My main aim in pretty much everything I do is to help people come closer to presence, recognize it and experience it.
Over the years doing this, one thing I have noticed is that many times people confuse the idea of presence with a good feeling, with something positive, something nice and pleasurable.
But presence is not necessarily about something good and pleasant, is not about springs, birds and flowers, but about ‘what is’. It is about allowing and being connected to ‘what is’, independent of the pleasantness or unpleasantness of it.
I am thinking about this as I just came back from a small dental surgery, and as I write these words I am experiencing quite a bit of pain. For me, right now, this moment does not feel particularly good. But, independent me liking or disliking it, this moment is exactly what it is.
The mind tends to resist what it does not like; it tends to find reasons and excuses why what is happening should not happen, or should happen differently, and looks to place blame and criticize all and everything.
Right now, I can see lots of resistances to this moment but, in presence, I can also see that these resistances are neither necessary nor useful.
Resistance is something that the mind adds, and it does it because it thinks that our ideas of what should be are what should be.
But in reality what should be is not what I think, but only ‘what is’. And the evidence for that, the very hard evidence, is that it is: this moment ‘is’, and resisting it, or better said, believing the resistances (as they will appear with or without our consent) is to lose presence.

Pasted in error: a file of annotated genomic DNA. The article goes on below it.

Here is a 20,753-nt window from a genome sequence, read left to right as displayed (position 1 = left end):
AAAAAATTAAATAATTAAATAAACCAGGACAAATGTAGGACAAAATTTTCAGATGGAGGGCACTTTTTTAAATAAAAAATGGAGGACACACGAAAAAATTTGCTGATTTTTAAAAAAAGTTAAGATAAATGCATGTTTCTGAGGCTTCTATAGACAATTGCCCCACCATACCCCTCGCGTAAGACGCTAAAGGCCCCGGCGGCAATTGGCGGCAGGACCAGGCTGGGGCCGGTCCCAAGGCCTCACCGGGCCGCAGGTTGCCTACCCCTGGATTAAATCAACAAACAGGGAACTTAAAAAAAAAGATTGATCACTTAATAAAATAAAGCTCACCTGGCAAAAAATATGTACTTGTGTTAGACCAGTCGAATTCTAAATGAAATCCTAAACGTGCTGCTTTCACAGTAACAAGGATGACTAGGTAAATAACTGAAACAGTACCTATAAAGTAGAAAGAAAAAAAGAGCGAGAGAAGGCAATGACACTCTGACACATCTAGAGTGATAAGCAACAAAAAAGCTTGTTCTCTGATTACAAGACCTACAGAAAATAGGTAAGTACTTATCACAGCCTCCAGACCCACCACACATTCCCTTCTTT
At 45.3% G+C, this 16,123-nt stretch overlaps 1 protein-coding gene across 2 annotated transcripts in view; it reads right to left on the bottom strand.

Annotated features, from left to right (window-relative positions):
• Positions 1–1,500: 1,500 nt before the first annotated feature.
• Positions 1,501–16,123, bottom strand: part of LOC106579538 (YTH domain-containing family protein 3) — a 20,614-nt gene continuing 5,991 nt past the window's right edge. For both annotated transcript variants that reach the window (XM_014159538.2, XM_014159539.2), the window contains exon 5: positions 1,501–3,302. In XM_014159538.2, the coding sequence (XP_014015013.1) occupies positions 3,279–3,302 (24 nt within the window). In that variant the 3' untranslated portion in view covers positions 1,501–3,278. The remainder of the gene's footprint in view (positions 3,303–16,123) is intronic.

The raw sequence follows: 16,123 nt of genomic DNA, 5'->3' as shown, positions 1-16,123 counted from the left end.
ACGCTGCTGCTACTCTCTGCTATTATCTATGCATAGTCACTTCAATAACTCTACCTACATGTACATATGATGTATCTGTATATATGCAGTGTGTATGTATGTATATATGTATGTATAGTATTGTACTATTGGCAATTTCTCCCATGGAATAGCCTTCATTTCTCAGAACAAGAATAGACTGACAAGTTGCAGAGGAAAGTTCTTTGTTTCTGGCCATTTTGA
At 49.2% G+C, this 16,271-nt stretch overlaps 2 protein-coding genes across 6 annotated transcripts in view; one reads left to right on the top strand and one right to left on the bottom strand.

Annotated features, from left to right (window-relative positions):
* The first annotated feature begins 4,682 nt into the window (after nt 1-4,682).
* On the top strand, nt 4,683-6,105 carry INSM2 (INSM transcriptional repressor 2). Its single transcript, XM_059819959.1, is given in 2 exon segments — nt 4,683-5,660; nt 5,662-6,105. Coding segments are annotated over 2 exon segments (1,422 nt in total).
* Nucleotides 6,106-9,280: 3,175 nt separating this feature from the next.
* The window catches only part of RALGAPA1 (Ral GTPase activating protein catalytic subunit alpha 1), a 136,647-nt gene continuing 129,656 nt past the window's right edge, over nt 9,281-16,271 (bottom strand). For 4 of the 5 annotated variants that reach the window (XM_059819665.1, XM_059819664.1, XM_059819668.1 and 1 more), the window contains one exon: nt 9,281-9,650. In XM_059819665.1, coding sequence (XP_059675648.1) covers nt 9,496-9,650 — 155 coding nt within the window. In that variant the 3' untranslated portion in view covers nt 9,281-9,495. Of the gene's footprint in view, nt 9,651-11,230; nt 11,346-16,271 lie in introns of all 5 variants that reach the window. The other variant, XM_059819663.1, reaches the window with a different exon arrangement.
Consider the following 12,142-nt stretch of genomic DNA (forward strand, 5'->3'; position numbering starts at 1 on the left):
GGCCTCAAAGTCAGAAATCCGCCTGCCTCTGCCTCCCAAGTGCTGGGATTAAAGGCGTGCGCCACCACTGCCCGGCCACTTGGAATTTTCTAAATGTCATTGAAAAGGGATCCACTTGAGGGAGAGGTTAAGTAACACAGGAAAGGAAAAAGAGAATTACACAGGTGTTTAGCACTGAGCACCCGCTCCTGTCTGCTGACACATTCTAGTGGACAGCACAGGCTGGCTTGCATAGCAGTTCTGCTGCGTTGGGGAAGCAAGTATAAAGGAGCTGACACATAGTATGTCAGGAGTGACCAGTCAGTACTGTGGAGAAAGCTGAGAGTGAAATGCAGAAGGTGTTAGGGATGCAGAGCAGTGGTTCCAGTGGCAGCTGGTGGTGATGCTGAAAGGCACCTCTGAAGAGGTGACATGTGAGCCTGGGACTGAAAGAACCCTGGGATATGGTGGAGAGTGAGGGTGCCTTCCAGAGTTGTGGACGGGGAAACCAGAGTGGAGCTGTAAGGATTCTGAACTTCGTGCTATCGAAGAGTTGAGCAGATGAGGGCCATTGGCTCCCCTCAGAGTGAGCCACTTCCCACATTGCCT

Presence is not about a good or a bad moment, a positive or a negative one, but is about recognizing ‘what is’ and, without believing or getting lost in the resistances, allowing it deeply.
In this respect, the mind can be like a little child that keeps protesting, keeps wanting and asking for what is not here and is not available.
A sweet example I have of this is when my son was very little and we were at the sea side and suddenly he started to cry because he wanted to be with his grandma. At that time his grandparents were living very close to us and it was quite easy for my son to spend time with her. But that day, we were hundreds of kilometers away, and because he could not understand distances, he kept crying and asking for her.
Often, this is exactly how our mind is: something is happening, and if for whatever reason we don’t like it (even when the reasons are reasonable, like the pain I am feeling right now), we tend to reject and resist ‘what is’, wanting ‘what is’ not to be.
But ‘what is’ is beyond our likes and dislikes, is beyond our ideas of how it should or should not be.
Of course we can and need to do everything that is within our power and possibilities to change, improve and/or enhance the moment, but ‘what is’ is precisely that which is not in our power to change.
What has the potential to be improved is the next moment, even the next instance, but not ‘what is’, not the present moment. ‘What is’ is exactly what is appearing in the moment right now, and it is set in stone.
Presence is about recognizing and allowing ‘what is’, the inevitable and unavoidable expression of now.
And this recognition is a power, is a wonderful possibility that is given to us.
It is the power to seize this sacred moment and to live it fully, without all the resistances the mind tends to create.
Life is not about our likes or dislikes.
Life is about ‘what is’.
And ‘what is’, from its own point of view (the point of view of the whole), is always perfect.
We are given the power to rise up to that perfection and, in it, independent of our likes and dislikes, to find peace*.
Then, from that peace, when necessary, we act, move and respond.
* Peace is only one of the possible expressions that arise from that discovery. There is also fulfillment, fearlessness, happiness, fulness, meaning.